Adaptive Knowing How (to Do)

'Adaptive knowing how' is mental structures for conventional doing, where alternative paths to a goal can be taken, choosing or combining paths based on specific conditions.


The following conditions must be met in order for a teacher (T) to determine that a student (S) knows how to do the conventional performance, P:

S knows how to do the convention P if and only if

  1. S has the capacity for doing P. 
  2. S has the facility for doing P. 
  3. S smoothly executes P. 
  4. P is a multi-pathed doing. 
  5. T knows that the above conditions hold for doing P.

(George Maccia, cited in Frick [1997, p. 116]).

See Frick (1997), conventional procedures and performances. Note that the term 'adaptive' has been substituted for 'conventional' and that 'procedural' knowing is ommitted here.

As Maccia (1987), Frick (1997), Greenspan and Benderly (1997) and Estep (2003; 2006) have argued, the mind-body distinction is fallacious (i.e., cognitive vs. psycho-motor vs. affective in Bloom's Taxonomy of Educational Objectives). For example, try driving an automobile on a highway without being immediately aware of one’s surroundings and making adjustments accordingly. Failing to be immediately aware will threaten one’s prospects for survival. This is not a rote motor skill. What distinguishes imitative from adaptive know-how is that multiple means to an end exist. For example, a person has mental structures for adaptive know-how, where performance P is going from home to work, and she is capable of taking alternative routes. In order to find her way, she must also have mental structures for acquaintive knowing, where object Q is the unique configuration of roads and streets.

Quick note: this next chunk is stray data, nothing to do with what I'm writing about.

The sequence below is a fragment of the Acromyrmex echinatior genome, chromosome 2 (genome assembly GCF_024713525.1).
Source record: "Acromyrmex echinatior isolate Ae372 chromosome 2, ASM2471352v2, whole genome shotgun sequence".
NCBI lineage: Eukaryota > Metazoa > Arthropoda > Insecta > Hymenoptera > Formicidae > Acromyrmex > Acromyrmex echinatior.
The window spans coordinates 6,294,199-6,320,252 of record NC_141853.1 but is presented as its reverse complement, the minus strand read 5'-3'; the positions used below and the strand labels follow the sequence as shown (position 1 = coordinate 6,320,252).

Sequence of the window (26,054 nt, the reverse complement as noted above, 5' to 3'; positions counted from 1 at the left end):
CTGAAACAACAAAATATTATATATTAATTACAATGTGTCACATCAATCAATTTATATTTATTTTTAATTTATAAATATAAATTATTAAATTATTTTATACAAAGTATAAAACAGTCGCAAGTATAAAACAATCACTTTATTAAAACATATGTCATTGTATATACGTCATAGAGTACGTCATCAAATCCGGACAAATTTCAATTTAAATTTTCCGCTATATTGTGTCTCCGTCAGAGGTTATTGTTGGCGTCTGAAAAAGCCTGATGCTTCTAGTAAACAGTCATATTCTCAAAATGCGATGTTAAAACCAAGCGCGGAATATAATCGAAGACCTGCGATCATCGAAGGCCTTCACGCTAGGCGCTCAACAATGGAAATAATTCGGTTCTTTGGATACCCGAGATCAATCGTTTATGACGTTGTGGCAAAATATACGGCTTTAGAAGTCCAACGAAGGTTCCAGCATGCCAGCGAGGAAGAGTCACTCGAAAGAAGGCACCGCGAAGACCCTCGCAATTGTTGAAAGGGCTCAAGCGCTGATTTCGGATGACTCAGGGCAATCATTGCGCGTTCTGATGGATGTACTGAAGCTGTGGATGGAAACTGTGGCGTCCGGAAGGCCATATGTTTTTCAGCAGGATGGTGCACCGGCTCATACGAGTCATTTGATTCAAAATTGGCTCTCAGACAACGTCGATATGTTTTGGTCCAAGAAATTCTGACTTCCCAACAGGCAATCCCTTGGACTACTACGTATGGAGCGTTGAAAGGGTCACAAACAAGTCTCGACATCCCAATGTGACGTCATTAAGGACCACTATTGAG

See also Maccia (1988), Genetic Epistemology of Intelligent Natural Systems: Propositional, Procedural, and Performative Intelligence.